Fake auction helps solve crime; It was the auction that never was, as police tried to solve the theft of £30,000 of paintings and pottery from the collection of Suffolk artist Bernard Rooke

Art enthusiasts filled the auction rooms at Gaze and Son in Diss, each hoping to pick up one of the 34 pieces of his work being auctioned off.

But people soon began to realise that, no matter how high they bid, a telephone bidder always beat them. And as each piece fell to the art collector on the phone, those in the room began to laugh among themselves and make wild bids which all failed.

It was later revealed police had taken custody of the paintings, none of which had actually been sold. And a man was arrested on Friday in connection with the affair.

“It was surreal, a very strange auction,” said Rooke fan Steve Skippings, from Essex, one of the bidders.

“We got to the auction early and the police were there but left before the auction started – but once it got under way it soon became clear that things were not going as expected as, no matter what people in the auction room bid, the person bidding by telephone outbid them.”

He added that after the auction, on February 9, he emailed Mr Rooke to congratulate him that his work was so popular. “Mr Rooke called me back and told me that the work that was in the auction had been stolen,” said Mr Skippings.

“It is now clear to me that the auction was just an act so as to not alert the vendor of the Rooke artwork that something was wrong.”

Mr Rooke, 69, from Swilland, near Otley, said it was only when he saw the auction catalogue, sent to him by Gaze, that he realised the paintings had been stolen. He added: “Between 70 and 80 pieces have been taken from my personal collection which I have been amassing for some years. I would estimate they are worth between £20,000 and £30,000.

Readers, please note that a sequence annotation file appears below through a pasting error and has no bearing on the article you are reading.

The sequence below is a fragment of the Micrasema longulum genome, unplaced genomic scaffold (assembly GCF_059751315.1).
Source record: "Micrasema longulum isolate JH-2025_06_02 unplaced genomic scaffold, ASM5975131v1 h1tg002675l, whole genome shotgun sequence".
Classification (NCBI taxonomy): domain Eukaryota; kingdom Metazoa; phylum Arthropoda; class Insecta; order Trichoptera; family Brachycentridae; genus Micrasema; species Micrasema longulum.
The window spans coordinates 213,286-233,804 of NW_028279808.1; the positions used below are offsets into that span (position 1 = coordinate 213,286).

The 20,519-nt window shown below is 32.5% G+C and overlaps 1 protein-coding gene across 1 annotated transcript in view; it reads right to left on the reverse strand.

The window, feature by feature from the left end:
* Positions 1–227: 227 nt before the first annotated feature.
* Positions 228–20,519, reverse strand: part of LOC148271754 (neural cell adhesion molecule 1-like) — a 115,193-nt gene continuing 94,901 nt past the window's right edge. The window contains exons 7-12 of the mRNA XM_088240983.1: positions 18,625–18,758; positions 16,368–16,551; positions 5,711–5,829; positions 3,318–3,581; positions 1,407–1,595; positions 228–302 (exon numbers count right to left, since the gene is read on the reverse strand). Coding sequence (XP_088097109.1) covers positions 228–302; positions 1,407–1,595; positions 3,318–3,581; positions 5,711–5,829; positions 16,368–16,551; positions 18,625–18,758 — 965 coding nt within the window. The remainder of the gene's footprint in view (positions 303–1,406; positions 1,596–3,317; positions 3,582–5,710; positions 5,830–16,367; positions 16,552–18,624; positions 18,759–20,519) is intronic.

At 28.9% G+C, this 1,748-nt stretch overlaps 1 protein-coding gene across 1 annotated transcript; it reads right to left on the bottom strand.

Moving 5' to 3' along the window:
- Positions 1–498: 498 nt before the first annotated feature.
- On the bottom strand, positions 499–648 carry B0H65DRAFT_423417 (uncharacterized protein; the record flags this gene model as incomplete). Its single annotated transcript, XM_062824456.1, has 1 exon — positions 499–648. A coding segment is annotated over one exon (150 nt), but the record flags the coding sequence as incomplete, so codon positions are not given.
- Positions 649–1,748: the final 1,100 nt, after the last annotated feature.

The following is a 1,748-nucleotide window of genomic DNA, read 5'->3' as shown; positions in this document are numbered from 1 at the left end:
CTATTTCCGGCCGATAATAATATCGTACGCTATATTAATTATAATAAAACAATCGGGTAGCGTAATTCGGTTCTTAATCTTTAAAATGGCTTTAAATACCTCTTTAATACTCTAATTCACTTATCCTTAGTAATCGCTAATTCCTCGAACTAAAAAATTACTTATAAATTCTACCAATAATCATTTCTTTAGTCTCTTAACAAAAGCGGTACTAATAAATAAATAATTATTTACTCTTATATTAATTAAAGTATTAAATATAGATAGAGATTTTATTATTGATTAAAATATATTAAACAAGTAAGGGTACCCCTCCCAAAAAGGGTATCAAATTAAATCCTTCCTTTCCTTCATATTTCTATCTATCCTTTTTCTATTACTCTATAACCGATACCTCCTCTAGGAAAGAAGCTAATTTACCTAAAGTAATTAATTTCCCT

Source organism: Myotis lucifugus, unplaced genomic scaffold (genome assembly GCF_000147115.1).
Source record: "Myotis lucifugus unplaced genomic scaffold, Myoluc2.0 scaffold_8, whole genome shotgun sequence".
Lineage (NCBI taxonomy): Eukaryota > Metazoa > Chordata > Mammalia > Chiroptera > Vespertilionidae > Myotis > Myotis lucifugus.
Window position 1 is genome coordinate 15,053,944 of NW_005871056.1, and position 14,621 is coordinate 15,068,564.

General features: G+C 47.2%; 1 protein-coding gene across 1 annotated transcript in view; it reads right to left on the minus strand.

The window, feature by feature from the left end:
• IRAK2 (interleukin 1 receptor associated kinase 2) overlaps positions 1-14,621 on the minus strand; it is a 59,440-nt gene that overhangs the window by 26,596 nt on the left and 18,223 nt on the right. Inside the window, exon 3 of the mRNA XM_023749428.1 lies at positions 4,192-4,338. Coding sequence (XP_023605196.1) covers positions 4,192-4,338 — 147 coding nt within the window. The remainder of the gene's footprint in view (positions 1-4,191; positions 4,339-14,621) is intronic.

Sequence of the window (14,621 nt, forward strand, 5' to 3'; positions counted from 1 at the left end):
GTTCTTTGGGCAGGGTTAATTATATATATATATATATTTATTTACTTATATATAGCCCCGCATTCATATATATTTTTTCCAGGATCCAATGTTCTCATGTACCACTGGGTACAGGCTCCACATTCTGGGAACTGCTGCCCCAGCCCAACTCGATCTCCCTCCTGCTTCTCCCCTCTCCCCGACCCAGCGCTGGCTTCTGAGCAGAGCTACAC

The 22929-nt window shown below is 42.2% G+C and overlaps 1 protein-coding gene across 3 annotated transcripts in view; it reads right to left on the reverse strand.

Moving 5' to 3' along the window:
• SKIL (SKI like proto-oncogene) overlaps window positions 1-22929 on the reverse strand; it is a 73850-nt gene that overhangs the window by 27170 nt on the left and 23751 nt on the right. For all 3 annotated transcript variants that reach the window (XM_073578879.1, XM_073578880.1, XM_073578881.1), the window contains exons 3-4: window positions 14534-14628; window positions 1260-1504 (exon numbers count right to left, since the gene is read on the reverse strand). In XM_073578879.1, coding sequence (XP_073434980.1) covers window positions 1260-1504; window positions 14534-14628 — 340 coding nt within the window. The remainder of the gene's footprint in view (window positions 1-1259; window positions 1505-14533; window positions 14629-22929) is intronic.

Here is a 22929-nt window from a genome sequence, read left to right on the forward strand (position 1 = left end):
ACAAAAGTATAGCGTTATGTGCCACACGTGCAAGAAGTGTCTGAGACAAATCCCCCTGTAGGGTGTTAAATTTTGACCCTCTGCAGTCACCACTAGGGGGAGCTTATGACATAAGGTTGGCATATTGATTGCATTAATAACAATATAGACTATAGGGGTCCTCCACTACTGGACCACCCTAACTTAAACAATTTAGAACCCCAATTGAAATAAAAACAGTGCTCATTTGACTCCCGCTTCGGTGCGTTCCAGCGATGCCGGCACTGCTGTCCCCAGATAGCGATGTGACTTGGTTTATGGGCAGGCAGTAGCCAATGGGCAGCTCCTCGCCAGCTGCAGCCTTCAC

“The work was never for sale – it was a record of work of various techniques etcetera. It was being stored in my old studio while a new one was built.”

Gaze spokeswoman Elizabeth Talbot said the firm was only alerted that something was amiss when the police arrived shortly before the sale started.

“They came here to seize them but realised some were delicate and that they had no suitable packaging, so they left with the instruction that we were not to sell them to anybody. And no money changed hands,” she added.

With 550 lots of post-war modern design art, including other works by Rooke, it was decided to go ahead with the sale as normal but for Gaze to secretly “buy back” the 34 pieces whose ownership was in dispute. Other telephone bids were authentic.

“It was a tough call, and I was on tenterhooks. We wouldn’t have wished to mess anyone around; we were acting on police instruc-tions not to enable the paint-ings to disappear. The worst thing that could have happened is that, if we hadn’t acted quickly, the paintings were scattered. In effect, we were buying them back for the true owner,” said Ms Talbot.

“Ironically, it was easily the best sale of this kind we have had, with bidders from London and Scandinavia. Everything was fine except for this weird situation with 31 lots that, as it turns out, were probably spurious.”

Police said a 31-year-old Ipswich man had been arrested and released on police bail pending further inquiries.